Tens of millions of pounds’ worth of fruit and vegetables went to waste in the first half of this year because of labour shortages on British farms, according to a major industry survey published on Monday.
The National Farmers’ Union estimated that up to £60mn of produce were thrown away because of a lack of fruit and vegetable pickers. The calculations were based on a survey of 199 growers, about a third of the sector, who together reported £22mn of wasted crops.
British farms have been blighted by staff shortages since the introduction of tough immigration rules on low-skilled workers after the EU’s free movement of people provisions ceased to apply in the UK following Brexit.
The government’s seasonal agricultural workers’ visa scheme, which has been extended until the end of 2024, was introduced to plug the gaps in the workforce, enabling 38,000 visas to be issued to farm workers.
But the survey throws new light on the shortfalls of the scheme, which only provides enough visas to fill roughly three-fifths of jobs in the sector.
Several sectors that historically relied on low-skilled workers from the EU — including agriculture, hospitality and social care — have been hit particularly hard by staffing problems in recent years. Foreign care staff are also eligible for a special visa.
Staffing levels at the growers surveyed were on average 14 per cent below the required levels. Some 9 per cent of workers also left their contracts early, adding to the workforce shortages.
“It’s nothing short of a travesty that quality, nutritious food is being wasted at a time when families across the country are already struggling to make ends meet,” said Tom Bradshaw, NFU deputy president.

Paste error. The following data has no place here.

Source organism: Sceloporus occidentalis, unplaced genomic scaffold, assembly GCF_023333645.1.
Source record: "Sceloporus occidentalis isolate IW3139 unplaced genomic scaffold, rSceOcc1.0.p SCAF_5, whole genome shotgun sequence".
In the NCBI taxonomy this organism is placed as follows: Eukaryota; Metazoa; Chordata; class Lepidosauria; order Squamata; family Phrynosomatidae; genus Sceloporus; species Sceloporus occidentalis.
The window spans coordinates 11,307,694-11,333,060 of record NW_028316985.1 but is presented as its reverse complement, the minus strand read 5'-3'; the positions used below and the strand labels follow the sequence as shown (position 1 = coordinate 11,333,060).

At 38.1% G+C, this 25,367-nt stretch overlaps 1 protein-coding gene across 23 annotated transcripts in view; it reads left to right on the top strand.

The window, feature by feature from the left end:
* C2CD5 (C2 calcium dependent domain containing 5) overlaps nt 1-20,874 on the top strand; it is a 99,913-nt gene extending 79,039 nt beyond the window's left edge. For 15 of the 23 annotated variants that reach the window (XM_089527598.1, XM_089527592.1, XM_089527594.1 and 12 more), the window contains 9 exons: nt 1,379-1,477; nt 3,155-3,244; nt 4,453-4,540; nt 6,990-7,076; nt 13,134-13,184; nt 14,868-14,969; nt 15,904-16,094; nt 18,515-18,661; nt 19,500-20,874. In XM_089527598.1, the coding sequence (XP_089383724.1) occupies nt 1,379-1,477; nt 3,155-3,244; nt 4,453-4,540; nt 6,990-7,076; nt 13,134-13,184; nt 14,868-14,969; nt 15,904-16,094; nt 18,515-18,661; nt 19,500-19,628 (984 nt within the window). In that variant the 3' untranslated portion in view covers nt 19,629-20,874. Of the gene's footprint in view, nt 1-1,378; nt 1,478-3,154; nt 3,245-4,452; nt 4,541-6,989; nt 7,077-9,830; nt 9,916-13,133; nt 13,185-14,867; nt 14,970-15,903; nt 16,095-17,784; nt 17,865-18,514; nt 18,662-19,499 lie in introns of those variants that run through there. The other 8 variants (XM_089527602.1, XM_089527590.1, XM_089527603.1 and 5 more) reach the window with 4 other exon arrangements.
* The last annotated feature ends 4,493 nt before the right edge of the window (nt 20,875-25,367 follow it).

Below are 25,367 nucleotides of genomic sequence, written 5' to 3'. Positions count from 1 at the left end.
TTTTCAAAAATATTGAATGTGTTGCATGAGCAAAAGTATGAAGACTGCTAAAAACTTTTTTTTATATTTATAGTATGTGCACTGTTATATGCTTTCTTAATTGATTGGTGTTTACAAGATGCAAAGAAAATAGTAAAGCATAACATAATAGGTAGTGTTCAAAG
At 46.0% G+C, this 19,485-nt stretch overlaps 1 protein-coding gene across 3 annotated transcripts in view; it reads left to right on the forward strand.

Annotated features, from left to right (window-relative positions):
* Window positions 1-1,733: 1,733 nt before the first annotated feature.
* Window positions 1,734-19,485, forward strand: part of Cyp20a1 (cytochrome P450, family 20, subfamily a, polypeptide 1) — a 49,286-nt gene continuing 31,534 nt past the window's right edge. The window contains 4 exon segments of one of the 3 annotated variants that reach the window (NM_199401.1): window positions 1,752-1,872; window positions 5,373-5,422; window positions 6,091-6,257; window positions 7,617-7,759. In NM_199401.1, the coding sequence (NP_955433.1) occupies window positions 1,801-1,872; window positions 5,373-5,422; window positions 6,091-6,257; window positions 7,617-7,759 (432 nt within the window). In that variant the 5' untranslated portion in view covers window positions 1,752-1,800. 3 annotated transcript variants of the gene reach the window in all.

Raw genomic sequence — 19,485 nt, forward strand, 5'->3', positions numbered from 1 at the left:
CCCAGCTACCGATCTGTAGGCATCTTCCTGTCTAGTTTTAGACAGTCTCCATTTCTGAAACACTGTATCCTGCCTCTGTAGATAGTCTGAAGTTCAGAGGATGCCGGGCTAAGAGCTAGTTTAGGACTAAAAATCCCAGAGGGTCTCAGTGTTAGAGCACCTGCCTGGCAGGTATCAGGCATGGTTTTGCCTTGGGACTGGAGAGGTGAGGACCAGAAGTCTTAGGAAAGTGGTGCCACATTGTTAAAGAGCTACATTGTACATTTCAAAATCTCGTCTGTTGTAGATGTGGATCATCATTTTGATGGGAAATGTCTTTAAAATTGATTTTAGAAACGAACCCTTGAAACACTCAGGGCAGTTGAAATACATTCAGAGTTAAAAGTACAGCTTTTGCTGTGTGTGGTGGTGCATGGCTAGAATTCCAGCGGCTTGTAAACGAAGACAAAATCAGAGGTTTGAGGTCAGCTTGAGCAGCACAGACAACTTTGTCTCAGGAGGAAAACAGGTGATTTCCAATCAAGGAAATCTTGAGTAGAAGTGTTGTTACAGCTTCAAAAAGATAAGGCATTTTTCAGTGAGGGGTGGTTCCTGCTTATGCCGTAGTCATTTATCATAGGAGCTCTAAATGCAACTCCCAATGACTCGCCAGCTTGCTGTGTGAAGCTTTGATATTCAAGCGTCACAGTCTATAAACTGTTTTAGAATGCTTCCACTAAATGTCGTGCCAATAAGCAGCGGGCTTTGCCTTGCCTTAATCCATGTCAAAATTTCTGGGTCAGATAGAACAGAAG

Bradshaw called on the government to increase the number of visas available under the seasonal workers scheme and extend it to at least a five-year rolling scheme. Growers expect a further fall in production next year of 4.4 per cent.
He added that this season’s growers had also had to contend with “a really challenging growing environment” because of the record temperatures and prolonged dry spell.
“With the demand on the seasonal workers scheme expected to increase again next year, it’s vital the scheme has the capacity to facilitate the people the sector needs to pick, pack and process the country’s fruit and vegetables,” he said.
Bradshaw said the survey “demonstrated just how crucial it is for fruit and veg growers to have access to the workforce they need”. This year, 63 per cent of seasonal workers were recruited through the special visa scheme. That number is next year expected to rise to 69 per cent.
“Expanding the seasonal workers scheme will play a vital role in enabling that access and ensuring we don’t see this devastating level of food waste next year,” he added.
The Home Office, however, has given no indication that it intends to expand the seasonal worker scheme and plans instead to reduce the number of visas allocated from 2023. The government hopes that schemes to encourage British workers into the sector, together with progress on automation, will make up the difference.
“We will always back our farmers and growers and ensure that they have the support and workforce that they need,” the Home Office said, adding: “We are also working towards attracting UK workers into the sector.”